Finkel flagged some of the possible recommendations of this strategy in a speech to the Clean Energy Summit in July, that suggested Australia should start producing hydrogen from coal and gas, combined with carbon capture and storage.

This can be seen as an attempt to develop a proposal for a future Australian hydrogen industry that is likely to be politically palatable, especially for a federal government so enthusiastically supportive of coal.

In a proposed motion to the COAG Energy Council, also seen by RenewEconomy, the ACT energy minister Shane Rattenbury will seek to shortcut potential moves to use the National Hydrogen Strategy to promote the production of hydrogen from gas and coal.

Rattenbury will propose a motion to the COAG Energy Council seeking a commitment from State and Federal ministers to “only support ‘green’ hydrogen produced from renewable electricity” and will define ‘clean hydrogen’ as excluding hydrogen produced from fossil fuels.

Alternatively, if energy ministers do not approve the initial motion, the ACT energy minister will seek to have the COAG energy council undertake further work to assess the energy and emissions impacts of hydrogen produced using carbon capture and storage and to develop distinct labelling to identify the emissions intensity of hydrogen being produced.

The motion will request that “the Energy Council will undertake analysis on the Energy Return on Investment, lifecycle greenhouse gas emissions and risk of stranded assets associated with generating hydrogen from fossil fuels with carbon capture and storage.”

The motions may win the support of ‘renewables friendly’ ministers in Victoria, Queensland and South Australia. Tasmania might also be a backer, following the recent publication from Hydro Tasmania highlighting the enormous contribution renewable hydrogen could make to the Tasmanian economy.

However, Taylor will almost certainly seek to squash the proposal and will keep a tight reign on both the agenda and the subsequent communique released after the meeting.

Amongst these smoke and bushfires, prime minister Scott Morrison tweeted that he hopes a ‘great summer of cricket’,  to provide a distraction from the bushfires and give those affected something to cheer about. “I have no words,” Liebreich said in response to this in another Tweet.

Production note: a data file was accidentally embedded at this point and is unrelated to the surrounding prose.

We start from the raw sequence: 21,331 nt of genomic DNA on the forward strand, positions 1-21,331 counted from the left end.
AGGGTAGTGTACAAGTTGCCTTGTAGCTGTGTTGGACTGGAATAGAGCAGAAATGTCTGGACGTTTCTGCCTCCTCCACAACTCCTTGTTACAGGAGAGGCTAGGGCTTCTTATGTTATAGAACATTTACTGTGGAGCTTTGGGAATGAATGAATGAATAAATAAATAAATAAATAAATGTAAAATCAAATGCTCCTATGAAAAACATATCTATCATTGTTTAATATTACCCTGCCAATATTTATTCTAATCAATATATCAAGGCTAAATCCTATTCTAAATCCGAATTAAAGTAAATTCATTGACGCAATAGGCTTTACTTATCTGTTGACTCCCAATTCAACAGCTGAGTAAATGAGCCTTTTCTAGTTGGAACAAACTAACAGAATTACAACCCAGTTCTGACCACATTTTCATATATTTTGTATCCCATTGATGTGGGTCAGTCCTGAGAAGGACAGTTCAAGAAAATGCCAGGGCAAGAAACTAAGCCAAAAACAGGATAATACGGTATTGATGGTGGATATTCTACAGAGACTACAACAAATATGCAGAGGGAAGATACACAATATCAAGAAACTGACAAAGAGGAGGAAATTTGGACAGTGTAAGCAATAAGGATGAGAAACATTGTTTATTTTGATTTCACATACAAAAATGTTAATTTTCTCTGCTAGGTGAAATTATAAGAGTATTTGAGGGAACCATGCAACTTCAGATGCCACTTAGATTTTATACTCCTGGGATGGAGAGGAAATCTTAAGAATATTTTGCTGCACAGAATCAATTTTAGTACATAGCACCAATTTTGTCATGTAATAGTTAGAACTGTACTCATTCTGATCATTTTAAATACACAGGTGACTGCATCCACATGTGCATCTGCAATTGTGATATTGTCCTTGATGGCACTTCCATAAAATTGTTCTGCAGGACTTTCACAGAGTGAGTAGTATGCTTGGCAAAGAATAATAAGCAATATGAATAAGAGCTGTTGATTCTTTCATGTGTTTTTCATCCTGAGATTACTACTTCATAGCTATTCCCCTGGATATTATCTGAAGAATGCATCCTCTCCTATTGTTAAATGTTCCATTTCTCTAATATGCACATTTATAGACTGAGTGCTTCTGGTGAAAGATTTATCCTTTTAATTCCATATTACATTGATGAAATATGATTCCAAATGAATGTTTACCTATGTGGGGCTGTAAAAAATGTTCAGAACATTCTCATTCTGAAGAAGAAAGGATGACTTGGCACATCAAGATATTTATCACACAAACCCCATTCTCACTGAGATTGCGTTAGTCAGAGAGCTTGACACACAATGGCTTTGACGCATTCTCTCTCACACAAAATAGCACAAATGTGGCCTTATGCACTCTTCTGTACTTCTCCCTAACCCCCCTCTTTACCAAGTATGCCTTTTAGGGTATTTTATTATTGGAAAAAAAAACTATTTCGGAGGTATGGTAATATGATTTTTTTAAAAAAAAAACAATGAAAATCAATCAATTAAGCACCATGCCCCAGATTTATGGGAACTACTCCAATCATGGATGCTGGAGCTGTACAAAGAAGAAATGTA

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  1. ReverseConcaveSpoon 6 months ago

    Why would countries seeking to move to a cleaner fuel source buy it if it is still produced via dirty means?

  2. Rod 6 months ago

    Depressing. Time the States started to ignore this conflicted clown.

  3. trackdaze 6 months ago

    Coal demand for India is now forecast to be negative for 2019. A country would be foolish to put its economic viability into exporting the stuff.

    Then again one* that has been judged to rank 93 in economic complexity and diversity shouldn’t dream about prosperity but be afraid of slipping living standards and economic malady.

    *That’s Australia. India is 45!

  4. Ian 6 months ago

    The primary example of Norway as a country with very decent green credentials has these characteristics: their main source of exports is oil, they have built a large national fund from this resource to partly finance their homeland’s energy decarbonisation efforts.

    They have managed to separate the energy they use at home from the energy they export. They have taxed their FF resources effectively to build a sizeable amount of wealth.

    We need to do the same. We need to decarbonise our domestic energy sources. Ie get rid of coal power generation as we have already started to do , this has nothing to do with the mines digging for coal exports and will hardly impact on that industry.

    We need to start seeing a positive national income stream from coal and gas exports with a mechanism to increase the percentage earnings from this industry as we need to . The fear of asking too much payment from this industry is that foreign investment will dry up and mining companies will build their mines elsewhere. That is the principle we need to have available to this nation and government to govern and control coal and gas mining. We need to have the power to increase or decrease taxes from these mostly foreign owned FF companies to regulate their output and redirect the funds to our choice of alternatives or investments in infrastructure, social security etc.

    The idea of the hydrogen economy that is not split into exports and domestic consumption and it’s all lumped together as one thing. This is a mistake. How would we be able to plan for our NEM and WA grids if we overwhelm this with ‘hydrogen exports’ especially coal derived hydrogen? How would we separate the CCS for this mythical hydrogen export economy from the ongoing domestic coal use for our own electricity use?

    We where bullshited once with generous rooftop solar subsidies at the time of the expansion of the gas and coal industry when the world gathered at Kyoto. And now the hydrogen economy with CCS is threatening to blind-side us again.